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Using OpenType features

  1. Adobe Fonts User Guide
  2. Introduction
    1. System and subscription requirements
    2. Browser and OS support
    3. Add fonts on your computer
    4. Add fonts to your website
    5. Add fonts on CC Mobile
  3. Font licensing
    1. Font licensing
    2. Manage your account
    3. Licensing for Creative Cloud for enterprise customers
    4. Adding font licenses to your account
    5. Removing fonts from the subscription library
    6. Adobe Fonts not available to Adobe IDs registered in China
    7. Why aren't these fonts included in my Creative Cloud subscription?
    8. Morisawa font removal September 2021
  4. Getting and using fonts
    1. Using Adobe Fonts in Creative Cloud apps
    2. Manage your fonts
    3. Resolve missing fonts in desktop applications
    4. Using fonts in InDesign
    5. Fonts and typography
    6. Using web fonts in HTML5 Canvas documents
    7. Using fonts in InCopy
    8. How to use fonts in Adobe Muse
    9. Using web fonts in Muse
    10. Packaging font files
    11. Troubleshooting guide: Adding fonts
    12. Added fonts aren't showing to font menu
    13. "Unable to add one or more fonts" or "A font with the same name is already installed"
    14. What happens when a font I'm using is updated by the foundry?
  5. Web design and development
    1. Add fonts to your website
    2. Troubleshooting guide: Adding fonts to a website
    3. Using web fonts in HTML email or newsletters
    4. Using web fonts with Accelerated Mobile Pages (AMP)
    5. CSS selectors
    6. Customize web font performance with font-display settings
    7. Embed codes
    8. Dynamic subsetting & web font serving
    9. Font events
    10. Why are my web fonts from
    11. Site can't connect to
    12. Using web fonts with CodePen
    13. Browser and OS support
    14. Domains
    15. Using web fonts when developing locally
    16. Content security policy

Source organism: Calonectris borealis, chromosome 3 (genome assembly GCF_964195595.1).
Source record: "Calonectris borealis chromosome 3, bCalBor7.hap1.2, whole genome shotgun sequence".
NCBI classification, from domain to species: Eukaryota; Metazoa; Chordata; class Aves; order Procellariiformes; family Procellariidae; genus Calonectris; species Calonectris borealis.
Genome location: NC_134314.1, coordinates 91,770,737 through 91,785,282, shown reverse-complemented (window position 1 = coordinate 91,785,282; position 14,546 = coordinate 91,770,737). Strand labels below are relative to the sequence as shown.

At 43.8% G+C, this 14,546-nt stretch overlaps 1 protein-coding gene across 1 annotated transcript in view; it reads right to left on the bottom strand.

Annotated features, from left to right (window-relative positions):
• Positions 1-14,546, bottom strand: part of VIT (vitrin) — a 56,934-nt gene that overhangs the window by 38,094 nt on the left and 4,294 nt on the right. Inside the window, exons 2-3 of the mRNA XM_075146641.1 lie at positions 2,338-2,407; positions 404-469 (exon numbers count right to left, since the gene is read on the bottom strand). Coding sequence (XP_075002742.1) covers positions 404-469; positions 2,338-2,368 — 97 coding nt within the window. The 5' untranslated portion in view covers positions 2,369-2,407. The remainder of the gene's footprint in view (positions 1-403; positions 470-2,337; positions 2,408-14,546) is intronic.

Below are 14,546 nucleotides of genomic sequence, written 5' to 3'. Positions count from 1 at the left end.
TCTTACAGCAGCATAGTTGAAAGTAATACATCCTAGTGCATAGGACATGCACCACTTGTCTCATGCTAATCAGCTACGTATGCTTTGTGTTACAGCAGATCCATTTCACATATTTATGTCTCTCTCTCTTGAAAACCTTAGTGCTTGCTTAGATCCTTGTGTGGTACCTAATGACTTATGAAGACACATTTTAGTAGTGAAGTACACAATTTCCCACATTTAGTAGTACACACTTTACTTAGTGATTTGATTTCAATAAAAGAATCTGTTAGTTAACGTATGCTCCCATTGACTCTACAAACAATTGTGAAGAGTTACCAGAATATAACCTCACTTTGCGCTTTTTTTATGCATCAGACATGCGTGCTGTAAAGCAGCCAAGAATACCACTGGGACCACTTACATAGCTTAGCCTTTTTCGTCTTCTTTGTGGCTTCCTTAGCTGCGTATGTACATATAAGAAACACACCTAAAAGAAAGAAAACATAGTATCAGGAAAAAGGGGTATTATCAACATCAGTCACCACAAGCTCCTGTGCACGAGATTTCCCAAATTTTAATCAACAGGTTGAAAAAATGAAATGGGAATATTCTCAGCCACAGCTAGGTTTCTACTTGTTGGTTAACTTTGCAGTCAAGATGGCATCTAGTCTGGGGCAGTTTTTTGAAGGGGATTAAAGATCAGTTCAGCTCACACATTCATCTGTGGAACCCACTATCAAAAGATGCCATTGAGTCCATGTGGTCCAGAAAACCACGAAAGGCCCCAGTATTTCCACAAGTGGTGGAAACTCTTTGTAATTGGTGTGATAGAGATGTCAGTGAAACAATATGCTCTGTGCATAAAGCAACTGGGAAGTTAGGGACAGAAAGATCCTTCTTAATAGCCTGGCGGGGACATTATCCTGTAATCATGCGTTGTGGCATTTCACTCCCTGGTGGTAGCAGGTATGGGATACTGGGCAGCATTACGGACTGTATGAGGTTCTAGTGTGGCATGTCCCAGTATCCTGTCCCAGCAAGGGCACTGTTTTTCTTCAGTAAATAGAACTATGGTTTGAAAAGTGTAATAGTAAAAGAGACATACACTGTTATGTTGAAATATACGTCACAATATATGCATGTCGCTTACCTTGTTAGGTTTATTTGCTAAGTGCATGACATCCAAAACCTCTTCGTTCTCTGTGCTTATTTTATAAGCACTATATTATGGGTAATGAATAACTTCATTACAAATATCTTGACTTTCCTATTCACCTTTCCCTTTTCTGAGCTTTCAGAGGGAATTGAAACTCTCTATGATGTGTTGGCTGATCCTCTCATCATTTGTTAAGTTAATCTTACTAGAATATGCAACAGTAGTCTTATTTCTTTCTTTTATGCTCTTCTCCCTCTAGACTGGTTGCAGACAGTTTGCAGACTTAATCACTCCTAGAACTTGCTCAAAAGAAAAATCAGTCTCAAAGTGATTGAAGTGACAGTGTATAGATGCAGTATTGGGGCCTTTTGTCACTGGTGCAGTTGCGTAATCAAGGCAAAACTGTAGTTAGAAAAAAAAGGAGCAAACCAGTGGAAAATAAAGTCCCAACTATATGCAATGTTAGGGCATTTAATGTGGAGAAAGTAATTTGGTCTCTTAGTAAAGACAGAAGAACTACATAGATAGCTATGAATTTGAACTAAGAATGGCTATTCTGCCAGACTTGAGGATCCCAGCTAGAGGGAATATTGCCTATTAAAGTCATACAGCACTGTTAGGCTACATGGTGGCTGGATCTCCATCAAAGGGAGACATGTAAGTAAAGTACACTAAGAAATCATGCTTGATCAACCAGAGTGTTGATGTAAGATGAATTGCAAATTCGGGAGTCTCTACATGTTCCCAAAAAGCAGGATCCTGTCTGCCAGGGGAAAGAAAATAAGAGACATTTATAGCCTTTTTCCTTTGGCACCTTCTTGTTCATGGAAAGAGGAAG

17. Printing web fonts
  6. Language support and OpenType features
    1. Language support and subsetting
    2. Using OpenType features
    3. Syntax for OpenType features in CSS
  7. Font technology
    1. OpenType-SVG color fonts
    2. Ten Mincho: important points on updating from Version 1.000

OpenType features are like secret compartments in fonts. Unlock them and you’ll find ways to make fonts look and behave differently in subtle and dramatic ways. Not all OpenType features are appropriate to use all of the time, but some features are critical for great typography.

To use a font's OpenType features in your project, you need to include them in the web project and then style your text with the required CSS. See our syntax guide for examples of each feature with code to can copy & paste into your CSS.

Include OpenType features in your project

To include a font’s OpenType features in a web project, visit the Web Projects page and click the "edit" link for the project. In the Character Set section, check the OpenType Features box. 


When the box is checked, you'll see a list of the features available for that particular web font family, such as ligatures, alternate characters, or small capitals. 

The list shows OpenType features which are available in all the weights and styles of the family. If a feature is only included in specific weights or styles, it is not included in the list.

Check browser support for the features you’re using

Poor browser support for font-variant and font-feature-settings means that OpenType features may not work properly in all of the contexts that matter to you.

Support is bafflingly nuanced. Newer browser versions that claim support come with caveats, and older browsers that don’t support OpenType features can choke on them. By default, Chrome doesn’t enable features that should be enabled by default (like common ligatures and contextual alternates). Safari on masOS and iOS ignores any specified font-feature-settings values, instead choosing to enable a few features by default — and its default choices cannot be modified. Some versions of Firefox (version 15 and prior) have trouble when multiple stylistic sets are enabled. Applying OpenType features in Chrome 32 and older stops web fonts from working.